The new analysis shows that while newly formed asteroids melted from the inside out because of their radioactive elements, their surfaces, exposed to the cold of space and continuing to accumulate layers of new, cold fragments, remained cold. Computer modeling of the cooling process by Elkins-Tanton clearly shows this disparity of a molten interior and cold, unmelted crust, she says.
The decisive new evidence came from studies of the way mineral grains within the meteorite are magnetized: the magnetic orientations of all the grains line up, showing that they became magnetized after the material had all become stuck together, rather than being a remnant of earlier magnetic fields in the swirling cloud of dust from which the object formed. In addition, using a form of radiometric dating involving isotopes of xenon, they could determine that the magnetization took place over a period of millions of years. That rules out an alternative theory that the grains could have become magnetized as a result of a brief pulse of magnetism in the cloud of dust itself.
The finding has implications far beyond the specific asteroid that was the source of this meteorite: “It says there’s a whole spectrum of planetary bodies, from fully melted to unmelted,” Weiss says.
Erik Asphaug, professor of earth and planetary sciences at the University of California at Santa Cruz and a specialist in asteroids and comets, finds the case compelling. “The magnetic data is difficult to argue with — that the Allende meteorite acquired magnetization late, and apparently from a stable field. I am convinced about that,” he says. Weiss and Elkins-Tanton, he says, “have made a firm association, for the first time, between differentiated parent bodies and chondrule-rich objects.”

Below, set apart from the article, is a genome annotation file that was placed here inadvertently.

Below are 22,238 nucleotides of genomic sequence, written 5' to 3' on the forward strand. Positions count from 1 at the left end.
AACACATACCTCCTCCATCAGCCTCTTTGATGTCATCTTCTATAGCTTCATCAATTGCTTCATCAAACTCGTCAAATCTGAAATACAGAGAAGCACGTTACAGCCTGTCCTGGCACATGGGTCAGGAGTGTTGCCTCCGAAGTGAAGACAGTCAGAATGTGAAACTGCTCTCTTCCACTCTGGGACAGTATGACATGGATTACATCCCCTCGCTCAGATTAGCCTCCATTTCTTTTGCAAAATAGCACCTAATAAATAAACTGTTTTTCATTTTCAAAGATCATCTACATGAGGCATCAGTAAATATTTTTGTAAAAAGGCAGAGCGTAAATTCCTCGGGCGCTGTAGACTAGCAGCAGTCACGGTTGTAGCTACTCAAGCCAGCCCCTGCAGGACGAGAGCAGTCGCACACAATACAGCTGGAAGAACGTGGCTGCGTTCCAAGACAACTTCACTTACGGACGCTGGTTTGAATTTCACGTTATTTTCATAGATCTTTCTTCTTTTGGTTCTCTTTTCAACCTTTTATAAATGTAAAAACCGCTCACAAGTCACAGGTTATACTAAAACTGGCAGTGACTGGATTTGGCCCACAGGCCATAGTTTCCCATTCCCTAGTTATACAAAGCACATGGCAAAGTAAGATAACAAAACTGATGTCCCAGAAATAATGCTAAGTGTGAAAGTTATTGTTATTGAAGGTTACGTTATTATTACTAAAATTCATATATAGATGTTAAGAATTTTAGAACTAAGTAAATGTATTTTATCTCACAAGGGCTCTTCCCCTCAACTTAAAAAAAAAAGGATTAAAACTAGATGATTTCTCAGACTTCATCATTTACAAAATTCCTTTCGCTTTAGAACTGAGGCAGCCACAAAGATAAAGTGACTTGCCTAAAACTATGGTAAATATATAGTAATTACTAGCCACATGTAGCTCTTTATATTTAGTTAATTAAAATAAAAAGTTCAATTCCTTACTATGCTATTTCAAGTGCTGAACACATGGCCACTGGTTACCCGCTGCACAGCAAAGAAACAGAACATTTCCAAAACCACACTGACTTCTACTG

Asphaug adds “I think their conclusion has very significant implications, in that many differentiated asteroids can be 'dressed' in chondrule clothing.”
The new research also provides important information about the whole process of planet formation and how long it took, says Elkins-Tanton. The analysis shows that the parent body must have formed within just 1.5 million years, she says. “The question is, what fraction of planetesimals formed in that period of time? It turns out to be a lot.”
Her calculations show that the planetesimals that stuck together to form the early Earth, even though the heating process would have made them drier than previously thought, would still have retained enough water within their unmelted outer regions to produce the oceans. That contradicts a widely held view of planet formation in which the vast majority of the water and other volatile materials on Earth arrived later, delivered by impacting comets and asteroids.
It also implies that this process must have been commonplace in planet formation, and greatly improves the odds that most of the planets around other stars will also have abundant water, she says, which is considered an essential prerequisite for life as we know it. As we study distant planets around other stars, “This increases the probability of finding life in a form that we would recognize it,” she says.